My friend also mentioned the TV series “My Husband’s Lover” which has also been discussed in some previous articles and comments by ChinoF and FallenAngel respectively. Just like what FallenAngel said, my friend also said that the show had plenty of potential. There were probably few broadcasting companies out there who would openly tackle the topic of homosexuality and how it affects our society. Unfortunately, the show was made to fit the similar vein of just about every Pinoy TV series out there with the main topic mostly being about adultery and dysfunction in the family. As my friend said: “This show could have shown people something different. They could’ve made us (gays) look like real human beings for the first time and not the usual Barbie-doll wannabes they usually associate with us. But then I saw what the show was really about. Ultimately, the show failed to humanize us and make us sympathetic to the audience. Instead, they showed people that we are indeed a scourge to society and possibly dangerous to this country’s so-called values. In the end, they just showed the world that we could become home-wreckers, making the way people see us even worse.”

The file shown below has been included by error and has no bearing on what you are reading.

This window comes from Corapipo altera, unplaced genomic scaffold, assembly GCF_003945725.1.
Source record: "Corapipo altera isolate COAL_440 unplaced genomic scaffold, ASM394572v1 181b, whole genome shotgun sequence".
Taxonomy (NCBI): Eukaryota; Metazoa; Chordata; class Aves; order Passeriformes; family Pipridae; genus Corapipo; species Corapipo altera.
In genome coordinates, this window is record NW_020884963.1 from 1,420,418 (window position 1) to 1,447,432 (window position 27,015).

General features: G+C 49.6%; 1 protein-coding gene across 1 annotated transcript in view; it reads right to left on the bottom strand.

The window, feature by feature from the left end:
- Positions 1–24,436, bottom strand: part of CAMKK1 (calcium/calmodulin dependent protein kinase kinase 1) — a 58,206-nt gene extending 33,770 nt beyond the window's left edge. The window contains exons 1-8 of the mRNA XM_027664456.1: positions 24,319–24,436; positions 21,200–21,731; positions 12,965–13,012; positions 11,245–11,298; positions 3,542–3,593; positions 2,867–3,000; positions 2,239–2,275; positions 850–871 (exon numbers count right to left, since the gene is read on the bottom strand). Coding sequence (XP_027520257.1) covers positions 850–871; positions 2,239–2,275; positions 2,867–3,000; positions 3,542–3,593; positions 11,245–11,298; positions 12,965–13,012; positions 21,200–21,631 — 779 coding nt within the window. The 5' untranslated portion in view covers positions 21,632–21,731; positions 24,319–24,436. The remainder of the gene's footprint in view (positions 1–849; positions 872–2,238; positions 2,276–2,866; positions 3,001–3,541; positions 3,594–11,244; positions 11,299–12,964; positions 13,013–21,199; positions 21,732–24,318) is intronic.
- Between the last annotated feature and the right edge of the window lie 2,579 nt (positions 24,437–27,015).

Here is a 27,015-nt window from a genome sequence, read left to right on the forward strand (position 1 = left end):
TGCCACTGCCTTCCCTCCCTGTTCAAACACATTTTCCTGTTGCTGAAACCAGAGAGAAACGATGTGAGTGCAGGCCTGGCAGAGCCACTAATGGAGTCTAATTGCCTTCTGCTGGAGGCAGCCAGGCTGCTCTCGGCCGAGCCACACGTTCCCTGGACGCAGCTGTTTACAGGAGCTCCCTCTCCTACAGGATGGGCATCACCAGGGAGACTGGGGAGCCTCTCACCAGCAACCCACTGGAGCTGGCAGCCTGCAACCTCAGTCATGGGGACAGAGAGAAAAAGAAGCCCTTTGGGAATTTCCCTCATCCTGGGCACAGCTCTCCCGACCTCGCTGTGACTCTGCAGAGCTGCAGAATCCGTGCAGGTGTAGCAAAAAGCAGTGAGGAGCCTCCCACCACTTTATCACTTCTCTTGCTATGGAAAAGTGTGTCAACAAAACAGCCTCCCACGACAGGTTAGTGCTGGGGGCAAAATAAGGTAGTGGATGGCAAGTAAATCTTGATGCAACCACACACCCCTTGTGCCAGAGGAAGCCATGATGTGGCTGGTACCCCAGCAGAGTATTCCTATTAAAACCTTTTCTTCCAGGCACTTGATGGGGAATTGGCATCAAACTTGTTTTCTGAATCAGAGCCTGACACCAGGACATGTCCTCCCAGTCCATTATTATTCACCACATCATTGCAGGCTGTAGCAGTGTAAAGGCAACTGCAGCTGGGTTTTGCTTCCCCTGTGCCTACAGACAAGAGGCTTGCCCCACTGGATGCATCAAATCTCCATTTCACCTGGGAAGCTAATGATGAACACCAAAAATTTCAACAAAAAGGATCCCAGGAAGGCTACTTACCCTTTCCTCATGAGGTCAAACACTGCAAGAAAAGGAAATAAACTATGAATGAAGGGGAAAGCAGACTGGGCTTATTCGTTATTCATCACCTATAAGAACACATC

Then our conversation drifted over to Vice Ganda, his antics and his films and my friend only sneered. Again, it was apparent that Vice Ganda is just another misleading example of what being gay is all about. According to my friend, Vice Ganda’s jokes might be okay with a select audience such as when in a gay bar but they are not something you’re supposed to air on live television where other people can see another person being ridiculed and might be something imitated by children. He also seems to condemn the Praybeyt Benjamin films as it fails to create any alternate view of the homosexual community and sticks to stereotypes rather than fully exploring what it means to be a gay person in the military and that the films could be could be considered open insults to both the LGBT community and the Philippine military.
He tells me that the film V for Vendetta presents a fairer interpretation of gays even if the Wachowski Brothers and James McTeigue didn’t exactly get all of their information right. Despite the crew’s mishandling of historical facts, my friend praised the film for presenting homosexuals in a very humanizing light. It showed audiences that gays and lesbians were like everyone else with their own interests and opinions and only differed in who they preferred to love. He also went on to tell me that Stephen Fry is a superior comedian to Vice Ganda because he manages to make fun of himself and his intended target without looking too silly in the process.
With the opinions of my friend and my own observations, I can tell that it will still be somewhat difficult for homosexuals to integrate themselves into mainstream Philippine society because of what’s expected of them. The media’s depiction of LGBT individuals often fail to accurately present to audiences what it means to be homosexual and further ostracize them from society.
I think that if we want equal rights for everyone, then I think it’s time we started treating each other as equals.